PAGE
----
Performance expert John Hester identifies four common mistakes that managers make when they set goals for employees in the latest issue of Ignite! The negative result is poor or misaligned performance, accountability issues, blame and resentment—not to mention countless hours spent reviewing tasks and redoing work.
Wondering if you might be making some of these common mistakes in your own goal setting with employees? Here’s what Hester warns against.
- Goals are not realistic. Stretch goals are great, but if they are out of reach they become demotivating and can even cause some employees to engage in unethical behavior to achieve them. In addition to making sure a goal is attainable, goals should be monitored and adjusted as needed during the year.
- Setting too many goals. When employees have too many goals they can easily lose track of what is important and spend time on the ones they “want” to do or that are easier to accomplish whether or not they are the highest priority.
- Setting goals and then walking away. Goal setting is the beginning of the process, not an end in itself. Once goals are set, managers need to meet regularly to provide support and direction to help employees achieve their goals.
- Setting a “how” goal instead of a “what” goal. Goals should indicate “what” is to be accomplished—the end in mind—not “how” it should be accomplished.
3 Ways to Improve Goal Setting
For managers looking to make their goal setting and performance planning more effective, Hester recommends focusing on three key areas.
Approach goal-setting as a partnership. Recognize that performance planning is not something that you should do alone. This is something to be done in partnership with your team member. It’s a collaborative process. So the manager needs to know what the employee’s key areas of responsibility are, what is expected in the role, and what they want to see in terms of performance. The key is to have that discussion with the employee.
Make sure the goal is SMART (or SMMART). Anytime you set a goal, objective, or an assignment, you need to make sure that it meets the simple SMART criteria (Specific, Measurable, Attainable, Relevant, and Time-bound). Hester also believes that there should be a second “M” in the SMART acronym to account for employee Motivation. This means the manager needs to additionally ask, “What is it about this goal that is motivating? What difference does it make in the organization, or to the team, or to the individual employee?”
Diagnose competence and commitment levels. Finally, managers need to consider an employee’s individual competence and commitment level for a task. It’s a common mistake to assume that because a person is a veteran employee, they will be experienced at any new task that might be set before them. This is often incorrect. It’s important that a manager find out about experience with a specific task and then partner with the employee to determine what they need in terms of direction and support to be successful with this particular assignment.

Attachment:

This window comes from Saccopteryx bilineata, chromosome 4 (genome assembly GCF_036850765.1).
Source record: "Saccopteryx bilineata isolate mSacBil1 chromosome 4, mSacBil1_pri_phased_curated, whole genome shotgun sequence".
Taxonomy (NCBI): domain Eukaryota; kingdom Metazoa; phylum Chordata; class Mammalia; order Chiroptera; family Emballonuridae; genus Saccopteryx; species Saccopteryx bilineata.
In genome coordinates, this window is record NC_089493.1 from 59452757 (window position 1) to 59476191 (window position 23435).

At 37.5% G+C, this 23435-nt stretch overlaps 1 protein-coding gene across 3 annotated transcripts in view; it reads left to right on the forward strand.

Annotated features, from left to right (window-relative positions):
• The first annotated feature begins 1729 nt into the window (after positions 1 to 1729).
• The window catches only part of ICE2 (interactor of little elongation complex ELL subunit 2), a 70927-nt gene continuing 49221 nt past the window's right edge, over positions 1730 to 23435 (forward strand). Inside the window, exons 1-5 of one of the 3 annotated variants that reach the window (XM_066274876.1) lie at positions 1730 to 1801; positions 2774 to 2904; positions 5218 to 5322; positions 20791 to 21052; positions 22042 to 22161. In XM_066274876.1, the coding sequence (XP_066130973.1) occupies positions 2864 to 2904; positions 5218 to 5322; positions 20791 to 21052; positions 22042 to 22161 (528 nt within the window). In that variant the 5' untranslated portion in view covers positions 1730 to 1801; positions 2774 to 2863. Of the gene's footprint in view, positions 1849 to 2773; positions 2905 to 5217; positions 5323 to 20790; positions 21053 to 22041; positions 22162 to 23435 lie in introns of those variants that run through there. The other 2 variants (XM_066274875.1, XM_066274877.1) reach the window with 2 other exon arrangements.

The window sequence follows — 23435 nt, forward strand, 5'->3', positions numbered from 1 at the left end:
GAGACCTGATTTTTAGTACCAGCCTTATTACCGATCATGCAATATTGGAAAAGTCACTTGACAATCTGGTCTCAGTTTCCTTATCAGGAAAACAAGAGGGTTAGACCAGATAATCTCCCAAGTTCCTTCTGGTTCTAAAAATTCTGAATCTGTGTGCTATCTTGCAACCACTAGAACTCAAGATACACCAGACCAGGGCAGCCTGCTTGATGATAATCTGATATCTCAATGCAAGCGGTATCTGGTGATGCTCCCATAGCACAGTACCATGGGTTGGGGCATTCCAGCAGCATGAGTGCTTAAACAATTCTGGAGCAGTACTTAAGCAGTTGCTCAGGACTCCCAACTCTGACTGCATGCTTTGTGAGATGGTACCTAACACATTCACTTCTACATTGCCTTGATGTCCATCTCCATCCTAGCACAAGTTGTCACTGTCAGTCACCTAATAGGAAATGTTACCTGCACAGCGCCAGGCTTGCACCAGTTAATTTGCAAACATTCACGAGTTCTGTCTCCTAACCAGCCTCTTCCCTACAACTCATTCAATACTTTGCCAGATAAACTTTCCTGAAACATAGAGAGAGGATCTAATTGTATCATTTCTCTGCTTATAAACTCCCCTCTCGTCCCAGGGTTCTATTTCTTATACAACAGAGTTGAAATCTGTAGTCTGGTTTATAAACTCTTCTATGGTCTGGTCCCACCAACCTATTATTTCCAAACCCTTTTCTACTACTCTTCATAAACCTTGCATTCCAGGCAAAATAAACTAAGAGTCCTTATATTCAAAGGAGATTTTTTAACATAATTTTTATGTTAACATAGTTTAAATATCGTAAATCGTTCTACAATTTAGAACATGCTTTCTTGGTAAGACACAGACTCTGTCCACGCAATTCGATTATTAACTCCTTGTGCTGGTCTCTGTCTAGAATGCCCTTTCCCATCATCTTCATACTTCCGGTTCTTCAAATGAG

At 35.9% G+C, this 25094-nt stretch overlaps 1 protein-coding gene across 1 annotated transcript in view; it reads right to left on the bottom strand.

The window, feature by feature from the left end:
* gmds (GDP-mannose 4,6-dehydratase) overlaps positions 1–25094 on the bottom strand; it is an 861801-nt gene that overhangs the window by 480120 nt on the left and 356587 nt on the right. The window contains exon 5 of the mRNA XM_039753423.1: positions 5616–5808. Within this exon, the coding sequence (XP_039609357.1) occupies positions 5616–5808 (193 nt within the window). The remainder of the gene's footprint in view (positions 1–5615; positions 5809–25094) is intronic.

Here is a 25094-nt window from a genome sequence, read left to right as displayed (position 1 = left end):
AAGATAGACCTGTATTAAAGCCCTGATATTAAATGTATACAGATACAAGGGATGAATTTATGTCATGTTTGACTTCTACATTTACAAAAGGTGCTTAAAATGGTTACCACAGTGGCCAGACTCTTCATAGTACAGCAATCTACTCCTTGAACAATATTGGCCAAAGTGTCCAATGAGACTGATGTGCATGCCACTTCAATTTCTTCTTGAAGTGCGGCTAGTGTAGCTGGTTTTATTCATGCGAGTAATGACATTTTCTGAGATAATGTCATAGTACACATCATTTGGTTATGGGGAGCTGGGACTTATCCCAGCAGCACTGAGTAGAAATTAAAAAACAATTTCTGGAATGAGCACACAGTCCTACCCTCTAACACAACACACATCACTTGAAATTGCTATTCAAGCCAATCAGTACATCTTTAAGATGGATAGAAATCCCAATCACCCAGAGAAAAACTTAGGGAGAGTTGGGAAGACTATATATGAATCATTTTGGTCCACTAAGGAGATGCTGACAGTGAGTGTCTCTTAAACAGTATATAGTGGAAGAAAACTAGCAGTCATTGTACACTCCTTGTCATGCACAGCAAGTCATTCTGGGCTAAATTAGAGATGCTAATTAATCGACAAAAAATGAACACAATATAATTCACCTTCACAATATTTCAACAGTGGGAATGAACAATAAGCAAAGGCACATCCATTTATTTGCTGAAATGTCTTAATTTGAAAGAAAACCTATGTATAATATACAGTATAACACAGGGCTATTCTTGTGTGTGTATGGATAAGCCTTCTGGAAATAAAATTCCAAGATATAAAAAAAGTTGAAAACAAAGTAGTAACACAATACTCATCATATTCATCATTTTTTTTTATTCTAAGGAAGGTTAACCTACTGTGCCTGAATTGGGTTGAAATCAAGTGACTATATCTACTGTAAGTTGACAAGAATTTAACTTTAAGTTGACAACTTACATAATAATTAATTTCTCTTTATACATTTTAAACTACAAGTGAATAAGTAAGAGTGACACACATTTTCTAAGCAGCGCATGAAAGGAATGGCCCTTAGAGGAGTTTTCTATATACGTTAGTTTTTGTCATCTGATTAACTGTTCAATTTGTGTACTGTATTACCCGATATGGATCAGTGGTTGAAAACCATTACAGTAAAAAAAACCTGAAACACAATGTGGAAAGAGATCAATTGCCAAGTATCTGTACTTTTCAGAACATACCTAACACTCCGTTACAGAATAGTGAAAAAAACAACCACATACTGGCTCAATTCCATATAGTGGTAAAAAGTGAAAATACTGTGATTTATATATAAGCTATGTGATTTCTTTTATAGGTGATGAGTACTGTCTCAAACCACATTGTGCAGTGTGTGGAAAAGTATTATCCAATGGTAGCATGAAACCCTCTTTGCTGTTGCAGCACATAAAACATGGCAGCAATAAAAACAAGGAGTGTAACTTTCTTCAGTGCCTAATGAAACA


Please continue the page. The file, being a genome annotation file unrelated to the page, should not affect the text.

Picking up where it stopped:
To learn more about Hester’s advice for improved goal setting and performance with your people, be sure to check out the article Goal Setting Needs to Be a Partnership. Also be sure to check out Hester’s January 23 webinar on Performance Planning: 5 ways to set your people up for success—it’s free courtesy of Cisco WebEx and The Ken Blanchard Companies.
13 thoughts on “4 Common Mistakes Managers Make When Goal Setting (and 3 ways to fix it)”
The additional ‘M’ is so important, especially for those employees that are motivated by intrinsic rewards. I think many organizations feel that they can throw money at the problem of disengagement. Sometimes it is as easy as collecting their input on the value of achieving the goal and building on that as motivation. Great post. Thank you for providing excellent content to read with my coffee in the morning!
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I agree on all the warnings, given the fact that if objectives are not measurable in the right way or are too disperse they will be the basis for:
a) frustrating people
b) creating motivation problems within the team
c) not achieving goals
My company uses from a long time the well known SMART methodology and, at the end works well.
I add my own tip: creating a good performance culture in your company, starting from management attention to this, will help in creating also a culture at lower levels. The more you make this happen, the easier will be to make people understand that goal setting goes well beyond performance bonuses 🙂
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Great article. i particularly like the inclusion of the second M, motivation, which in my opinion is more important any of the other SMART points.
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I agree that motivation is a fundamental part of goal setting. It never even occurred to me that the SMART formula initially did not include this – or rather slipped past me! On another note, I did hear somewhere that the employees aren’t as often motivated because of their lack of investment in the creation process. That is creation of the business from the ground up.
I fully agree with the importance of involving employees in setting goals. It seems so obvious, but as Peter Drucker was known to have said, “Sometimes you have to state the obvious, or it goes overlooked.” A recent Harvard Business Review article makes this point describes one process for involvement: http://blogs.hbr.org/2013/12/a-winning-culture-keeps-score/ If you add to this transparency and alignment of incentives, which are classic open book principles, you can further reinforce team behavior. More information can be found at http://www.openbookcoaching.com
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